I’m going to be utterly uncharacteristic and not write a glowing review of a book.
I found Rabbit, Run a bit of a chore. And I don’t mean I found the modernist stream of consciousness passages difficult to understand (those were my favourite bits, of course), I just found it… I don’t know… All a little dry, and attaching far too much importance to ideas and institutions that have little to no interest to me.
The novel is about Harry “Rabbit” Angstrom, a man in his mid-twenties, running away. The opening of the novel presents a very, very claustrophobic text dominated by his alcoholic, pregnant wife, which opens up once he hits the road, alone… Regarding Updike’s further treatment of women , the implied reliance and malleability of all the females Rabbit encounters is, to me at least, patronising at best.
Because Rabbit is a shit. He is not a nice man. He runs away, unannounced, from his pregnant wife and his two year old son. What compels him to return (I’m not giving anything away, it happens more than once) is not guilt, a topic I LOVE to read about, but a combined sense of “duty” and a want to “do the easiest thing”. Ultimately he is lazy. And a theist, deist, whatever the right word is. There is a lot about “faith” and about the importance of sport in American high schools and cars and roads and bawdy homosocial interactions and… It’s American literature about America, but (unlike the more recent Franzen), there is nothing I can recognise, nothing I can relate to.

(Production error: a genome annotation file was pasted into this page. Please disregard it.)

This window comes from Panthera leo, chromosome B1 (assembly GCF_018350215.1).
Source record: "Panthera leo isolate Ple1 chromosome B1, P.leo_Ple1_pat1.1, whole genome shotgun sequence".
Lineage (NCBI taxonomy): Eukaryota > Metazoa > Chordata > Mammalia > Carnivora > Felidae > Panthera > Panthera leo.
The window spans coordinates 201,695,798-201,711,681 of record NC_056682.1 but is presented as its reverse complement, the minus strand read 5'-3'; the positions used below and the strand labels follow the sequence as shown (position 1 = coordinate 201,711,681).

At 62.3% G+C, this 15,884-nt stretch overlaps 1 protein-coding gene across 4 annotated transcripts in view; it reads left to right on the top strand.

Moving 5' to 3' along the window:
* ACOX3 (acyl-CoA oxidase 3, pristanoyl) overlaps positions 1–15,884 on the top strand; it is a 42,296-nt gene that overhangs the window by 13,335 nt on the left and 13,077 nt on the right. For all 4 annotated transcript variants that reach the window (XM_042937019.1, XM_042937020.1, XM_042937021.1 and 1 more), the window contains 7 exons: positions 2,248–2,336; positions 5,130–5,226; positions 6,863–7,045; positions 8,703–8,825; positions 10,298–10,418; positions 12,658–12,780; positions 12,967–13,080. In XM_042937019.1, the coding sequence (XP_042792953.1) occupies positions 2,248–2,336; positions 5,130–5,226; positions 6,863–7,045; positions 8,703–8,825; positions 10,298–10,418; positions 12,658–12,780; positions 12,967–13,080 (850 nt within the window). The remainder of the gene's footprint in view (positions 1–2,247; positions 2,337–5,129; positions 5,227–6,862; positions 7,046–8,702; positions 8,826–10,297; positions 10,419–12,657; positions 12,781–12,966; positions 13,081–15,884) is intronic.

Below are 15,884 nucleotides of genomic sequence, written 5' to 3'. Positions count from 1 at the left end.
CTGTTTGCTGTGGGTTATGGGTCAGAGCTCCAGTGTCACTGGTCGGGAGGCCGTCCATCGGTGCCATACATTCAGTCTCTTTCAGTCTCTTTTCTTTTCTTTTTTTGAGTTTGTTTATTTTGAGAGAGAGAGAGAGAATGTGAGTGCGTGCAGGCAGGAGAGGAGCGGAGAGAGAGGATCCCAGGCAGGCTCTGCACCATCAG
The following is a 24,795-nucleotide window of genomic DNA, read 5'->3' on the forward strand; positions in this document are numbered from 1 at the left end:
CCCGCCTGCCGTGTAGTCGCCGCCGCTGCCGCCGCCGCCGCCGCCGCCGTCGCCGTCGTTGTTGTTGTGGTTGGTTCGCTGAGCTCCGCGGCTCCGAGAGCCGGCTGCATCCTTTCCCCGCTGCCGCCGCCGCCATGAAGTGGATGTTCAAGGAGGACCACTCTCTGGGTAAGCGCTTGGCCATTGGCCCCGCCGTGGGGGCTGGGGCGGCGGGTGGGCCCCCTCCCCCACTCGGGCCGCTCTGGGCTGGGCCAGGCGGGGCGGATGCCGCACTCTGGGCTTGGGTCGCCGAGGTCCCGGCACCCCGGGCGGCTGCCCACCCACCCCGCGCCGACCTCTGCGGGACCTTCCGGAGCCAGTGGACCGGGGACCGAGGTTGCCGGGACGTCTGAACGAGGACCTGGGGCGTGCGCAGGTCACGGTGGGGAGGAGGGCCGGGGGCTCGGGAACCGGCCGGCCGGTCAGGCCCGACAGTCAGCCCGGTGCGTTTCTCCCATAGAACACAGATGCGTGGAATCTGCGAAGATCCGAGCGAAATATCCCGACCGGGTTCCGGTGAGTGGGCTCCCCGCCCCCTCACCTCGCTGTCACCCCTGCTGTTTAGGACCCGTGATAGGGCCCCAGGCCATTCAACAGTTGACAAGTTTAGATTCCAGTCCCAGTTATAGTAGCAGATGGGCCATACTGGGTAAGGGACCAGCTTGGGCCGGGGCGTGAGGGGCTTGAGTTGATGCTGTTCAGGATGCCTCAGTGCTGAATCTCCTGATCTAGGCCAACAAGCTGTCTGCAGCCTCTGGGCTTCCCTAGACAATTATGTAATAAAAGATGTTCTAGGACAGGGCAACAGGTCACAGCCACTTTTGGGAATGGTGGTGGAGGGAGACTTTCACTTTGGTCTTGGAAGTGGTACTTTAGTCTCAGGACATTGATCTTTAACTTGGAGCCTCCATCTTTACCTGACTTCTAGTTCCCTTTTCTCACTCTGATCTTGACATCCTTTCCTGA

So, I don’t deny that it is a novel of import, I can see that it is saying lots of insightful things about small-city life in the late 1950s in middle-America… But why would that interest me? I don’t believe in God, I don’t miss school sports, I don’t think I am the most important thing in my world, let alone the world.
I like novels about guilt-ravaged, self-depreciating, neurotic, atheistic depressives… And this is about as far from that as you can get. Rabbit is unfulfilled and a bit angry, he isn’t depressed… Rabbit thinks he’s the bloody man from Del Monte… He’s a hero I didn’t like, at all, and nor could I relate to him. As a sociological study, whatever, I can see its import. But as a novel, it offered me very little. I neither laughed nor cried, though I did think Updike’s writing really stood out when he was writing the more tragic sections towards the end of the book.
Or maybe I just prefer that kind of plot.
Not a bad book, and (at some point in a few years) I’d happily continue through the Rabbit series to the incredibly lauded final two volumes, but as a standalone piece… Not relevant to me. Not relevant at all.